Learning from Mass Media Campaigns for HIV/AIDS Prevention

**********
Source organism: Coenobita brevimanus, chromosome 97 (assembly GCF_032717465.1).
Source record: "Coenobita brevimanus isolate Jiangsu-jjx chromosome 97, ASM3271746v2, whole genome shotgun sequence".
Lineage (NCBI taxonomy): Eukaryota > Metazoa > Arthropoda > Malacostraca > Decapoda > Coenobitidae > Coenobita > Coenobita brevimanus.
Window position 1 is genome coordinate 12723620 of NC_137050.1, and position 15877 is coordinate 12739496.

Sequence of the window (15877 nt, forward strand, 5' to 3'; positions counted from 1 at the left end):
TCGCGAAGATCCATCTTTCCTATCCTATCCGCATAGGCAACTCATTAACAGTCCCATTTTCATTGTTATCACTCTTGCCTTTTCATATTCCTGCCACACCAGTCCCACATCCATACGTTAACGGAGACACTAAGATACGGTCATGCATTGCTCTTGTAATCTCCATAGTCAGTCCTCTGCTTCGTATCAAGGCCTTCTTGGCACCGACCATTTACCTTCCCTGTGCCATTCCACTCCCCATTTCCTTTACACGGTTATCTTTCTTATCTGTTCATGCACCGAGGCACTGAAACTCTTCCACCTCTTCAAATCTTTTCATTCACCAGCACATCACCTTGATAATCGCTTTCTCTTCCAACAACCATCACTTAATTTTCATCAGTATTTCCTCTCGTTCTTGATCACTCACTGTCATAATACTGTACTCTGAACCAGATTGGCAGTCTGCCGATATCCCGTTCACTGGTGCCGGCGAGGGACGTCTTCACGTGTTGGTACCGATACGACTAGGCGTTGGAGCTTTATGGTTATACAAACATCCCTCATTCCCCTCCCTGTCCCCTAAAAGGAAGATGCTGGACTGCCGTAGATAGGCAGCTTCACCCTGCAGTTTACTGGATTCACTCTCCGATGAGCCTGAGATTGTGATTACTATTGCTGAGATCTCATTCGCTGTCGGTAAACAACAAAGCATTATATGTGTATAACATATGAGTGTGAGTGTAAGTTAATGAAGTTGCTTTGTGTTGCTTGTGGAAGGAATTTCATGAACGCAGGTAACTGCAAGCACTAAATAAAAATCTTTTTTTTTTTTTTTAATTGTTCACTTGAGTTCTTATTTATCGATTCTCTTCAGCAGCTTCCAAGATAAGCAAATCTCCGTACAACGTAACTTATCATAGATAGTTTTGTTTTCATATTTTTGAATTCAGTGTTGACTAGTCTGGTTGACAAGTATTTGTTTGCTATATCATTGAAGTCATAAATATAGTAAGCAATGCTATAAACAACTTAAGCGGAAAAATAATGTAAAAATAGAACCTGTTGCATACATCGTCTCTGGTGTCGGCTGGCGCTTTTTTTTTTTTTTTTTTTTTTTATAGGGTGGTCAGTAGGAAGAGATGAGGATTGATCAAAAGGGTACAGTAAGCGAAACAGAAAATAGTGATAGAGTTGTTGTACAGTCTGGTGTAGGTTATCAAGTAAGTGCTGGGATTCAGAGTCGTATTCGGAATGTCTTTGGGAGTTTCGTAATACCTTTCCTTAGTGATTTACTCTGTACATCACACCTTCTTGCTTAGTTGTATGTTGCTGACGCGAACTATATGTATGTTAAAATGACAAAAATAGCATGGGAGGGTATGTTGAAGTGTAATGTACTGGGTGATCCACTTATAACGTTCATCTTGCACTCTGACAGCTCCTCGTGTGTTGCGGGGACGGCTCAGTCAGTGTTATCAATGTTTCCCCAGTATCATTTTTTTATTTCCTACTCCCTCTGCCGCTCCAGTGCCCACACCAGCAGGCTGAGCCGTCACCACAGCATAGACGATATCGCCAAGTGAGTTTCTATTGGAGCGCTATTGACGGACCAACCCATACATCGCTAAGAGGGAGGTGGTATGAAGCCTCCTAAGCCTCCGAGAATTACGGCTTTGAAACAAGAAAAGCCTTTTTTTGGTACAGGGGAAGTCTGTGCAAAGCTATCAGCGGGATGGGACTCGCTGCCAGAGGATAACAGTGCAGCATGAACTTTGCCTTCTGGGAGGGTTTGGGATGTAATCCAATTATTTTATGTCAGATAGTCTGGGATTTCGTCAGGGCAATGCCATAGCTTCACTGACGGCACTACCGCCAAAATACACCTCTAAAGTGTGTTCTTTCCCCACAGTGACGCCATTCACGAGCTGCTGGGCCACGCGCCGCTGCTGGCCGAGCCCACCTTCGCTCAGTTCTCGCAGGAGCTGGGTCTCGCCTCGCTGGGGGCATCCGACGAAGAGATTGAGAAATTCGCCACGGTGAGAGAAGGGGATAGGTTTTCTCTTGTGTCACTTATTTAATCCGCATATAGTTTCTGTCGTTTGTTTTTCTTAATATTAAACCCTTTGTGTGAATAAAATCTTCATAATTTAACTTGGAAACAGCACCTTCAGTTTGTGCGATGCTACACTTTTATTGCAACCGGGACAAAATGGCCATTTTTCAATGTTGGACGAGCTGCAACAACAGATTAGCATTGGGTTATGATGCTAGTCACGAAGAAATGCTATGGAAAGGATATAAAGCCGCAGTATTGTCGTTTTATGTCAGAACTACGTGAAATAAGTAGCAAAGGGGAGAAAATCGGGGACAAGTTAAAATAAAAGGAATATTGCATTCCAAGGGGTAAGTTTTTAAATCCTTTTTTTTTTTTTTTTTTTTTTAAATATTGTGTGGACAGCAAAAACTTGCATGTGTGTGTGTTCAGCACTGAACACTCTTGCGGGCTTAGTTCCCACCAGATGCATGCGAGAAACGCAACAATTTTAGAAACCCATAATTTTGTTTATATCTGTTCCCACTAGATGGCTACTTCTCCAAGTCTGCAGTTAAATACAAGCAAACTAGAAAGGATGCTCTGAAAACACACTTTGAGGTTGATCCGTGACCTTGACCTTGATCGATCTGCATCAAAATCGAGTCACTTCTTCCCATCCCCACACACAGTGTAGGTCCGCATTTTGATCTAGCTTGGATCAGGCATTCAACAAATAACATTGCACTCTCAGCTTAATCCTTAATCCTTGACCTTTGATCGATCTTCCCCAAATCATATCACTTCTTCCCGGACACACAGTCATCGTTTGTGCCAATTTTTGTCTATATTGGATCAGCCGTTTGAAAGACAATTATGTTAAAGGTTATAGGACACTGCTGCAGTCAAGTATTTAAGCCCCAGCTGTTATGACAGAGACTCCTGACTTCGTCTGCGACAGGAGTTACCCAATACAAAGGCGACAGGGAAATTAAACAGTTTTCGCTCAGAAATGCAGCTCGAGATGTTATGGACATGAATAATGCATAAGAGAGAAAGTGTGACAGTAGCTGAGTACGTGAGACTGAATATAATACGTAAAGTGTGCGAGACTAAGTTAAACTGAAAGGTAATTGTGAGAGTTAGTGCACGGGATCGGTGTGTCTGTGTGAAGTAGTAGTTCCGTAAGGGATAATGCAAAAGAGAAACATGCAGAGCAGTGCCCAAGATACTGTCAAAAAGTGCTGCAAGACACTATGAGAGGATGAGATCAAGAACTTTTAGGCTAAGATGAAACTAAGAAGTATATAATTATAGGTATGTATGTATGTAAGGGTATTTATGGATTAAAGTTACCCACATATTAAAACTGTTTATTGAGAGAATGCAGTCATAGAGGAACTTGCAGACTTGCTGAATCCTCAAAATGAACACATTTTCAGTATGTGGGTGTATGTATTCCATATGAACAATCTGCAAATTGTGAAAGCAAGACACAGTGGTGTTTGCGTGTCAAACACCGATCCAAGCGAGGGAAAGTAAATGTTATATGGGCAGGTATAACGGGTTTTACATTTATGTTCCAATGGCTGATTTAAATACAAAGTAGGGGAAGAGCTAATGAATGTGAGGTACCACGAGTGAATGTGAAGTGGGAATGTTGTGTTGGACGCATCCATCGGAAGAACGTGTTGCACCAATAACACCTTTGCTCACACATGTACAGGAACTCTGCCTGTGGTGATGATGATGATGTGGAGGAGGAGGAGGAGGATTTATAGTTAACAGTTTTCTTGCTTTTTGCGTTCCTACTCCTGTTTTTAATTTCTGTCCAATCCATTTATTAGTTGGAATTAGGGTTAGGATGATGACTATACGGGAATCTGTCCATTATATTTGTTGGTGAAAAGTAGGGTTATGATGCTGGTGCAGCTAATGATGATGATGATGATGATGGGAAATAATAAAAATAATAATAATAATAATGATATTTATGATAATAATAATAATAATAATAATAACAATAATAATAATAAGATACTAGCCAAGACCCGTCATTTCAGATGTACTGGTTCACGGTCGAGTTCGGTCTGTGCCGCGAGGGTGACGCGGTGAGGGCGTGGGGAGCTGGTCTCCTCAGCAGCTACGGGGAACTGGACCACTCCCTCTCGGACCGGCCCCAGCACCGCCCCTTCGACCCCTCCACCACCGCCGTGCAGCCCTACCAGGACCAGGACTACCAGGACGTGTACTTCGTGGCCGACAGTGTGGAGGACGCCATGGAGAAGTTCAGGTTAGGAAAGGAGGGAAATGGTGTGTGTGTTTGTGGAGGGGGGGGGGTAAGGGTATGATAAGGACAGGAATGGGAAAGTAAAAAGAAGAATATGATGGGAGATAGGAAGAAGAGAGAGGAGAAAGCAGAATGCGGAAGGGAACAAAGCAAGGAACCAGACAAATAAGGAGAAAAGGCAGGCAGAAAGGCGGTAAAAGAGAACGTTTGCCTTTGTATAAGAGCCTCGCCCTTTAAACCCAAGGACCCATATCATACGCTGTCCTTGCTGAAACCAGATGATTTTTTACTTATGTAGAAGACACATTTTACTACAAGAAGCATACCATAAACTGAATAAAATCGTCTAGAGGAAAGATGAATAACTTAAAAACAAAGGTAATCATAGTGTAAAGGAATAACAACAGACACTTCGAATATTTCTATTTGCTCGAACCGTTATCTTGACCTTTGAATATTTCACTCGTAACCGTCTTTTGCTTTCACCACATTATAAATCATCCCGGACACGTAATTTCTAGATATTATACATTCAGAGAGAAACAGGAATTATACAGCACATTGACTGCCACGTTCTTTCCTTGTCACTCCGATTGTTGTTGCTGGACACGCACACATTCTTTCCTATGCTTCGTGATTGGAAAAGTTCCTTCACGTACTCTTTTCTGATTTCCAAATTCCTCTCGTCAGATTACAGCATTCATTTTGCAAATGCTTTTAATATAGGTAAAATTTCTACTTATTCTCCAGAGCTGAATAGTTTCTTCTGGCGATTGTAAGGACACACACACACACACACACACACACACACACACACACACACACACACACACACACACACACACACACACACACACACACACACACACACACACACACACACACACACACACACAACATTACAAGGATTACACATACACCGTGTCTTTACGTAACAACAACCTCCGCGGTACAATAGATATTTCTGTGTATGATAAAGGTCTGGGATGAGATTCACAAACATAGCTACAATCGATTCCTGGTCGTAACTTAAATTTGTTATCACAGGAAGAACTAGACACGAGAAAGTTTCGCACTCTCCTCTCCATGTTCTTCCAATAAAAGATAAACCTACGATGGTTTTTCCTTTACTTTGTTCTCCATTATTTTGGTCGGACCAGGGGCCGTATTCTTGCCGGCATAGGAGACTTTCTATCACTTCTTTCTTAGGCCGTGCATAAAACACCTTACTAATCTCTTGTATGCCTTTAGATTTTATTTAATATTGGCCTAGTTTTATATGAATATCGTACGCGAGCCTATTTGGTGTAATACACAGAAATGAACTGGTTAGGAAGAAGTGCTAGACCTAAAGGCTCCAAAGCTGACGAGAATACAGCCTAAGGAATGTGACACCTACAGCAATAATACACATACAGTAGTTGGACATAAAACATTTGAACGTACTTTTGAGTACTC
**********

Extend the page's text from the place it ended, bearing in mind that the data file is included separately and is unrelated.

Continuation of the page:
Reviews of mass media campaigns have a special interest for me. They demonstrate what can be done, and as importantly, what cannot be done, by relying on a 1P approach. I have talked about the 5% Solution before, and noted another review of mass media campaigns for changing health behaviors. This post focuses on the findings from a review of recent campaigns to prevent HIV/AIDS. What is interesting in this report are the comparisons it draws to reviews of earlier campaigns in this area as well as the current state of the art and science. The authors used seven principles to guide their analysis: (1) conducting formative research on and about the target audience; (2) using theory as a conceptual foundation; (3) segmenting one’s audience into meaningful subgroups; (4) using a message design approach that is targeted to the audience segment(s); (5) utilizing effective channels widely viewed by and persuasive with the target audience; (6) conducting process evaluation and ensuring high message exposure; and (7) using a sensitive outcome evaluation design that reduces threats to internal validity and allows causal inferences about campaign impact to be made. The question they explore is: to what extent have recent HIV/AIDS campaigns in the literature adhered to these principles? Noar et al (2009) began with a search of peer-reviewed articles appearing from late 1998 through October 2007. Mass media had to be a central or prominent part of a campaign that focused on increasing safer sexual behaviors, reducing risky sexual behaviors, or encouraging HIV testing. At least one outcome measure had to be reported; 38 articles were identified that met these criteria, representing 34 different campaigns. The results on the variables of interest were: Formative research - 16 of the 34 studies (47%) reported any type of research with the audience or pretesting of messages. the most commonly reported activity was...
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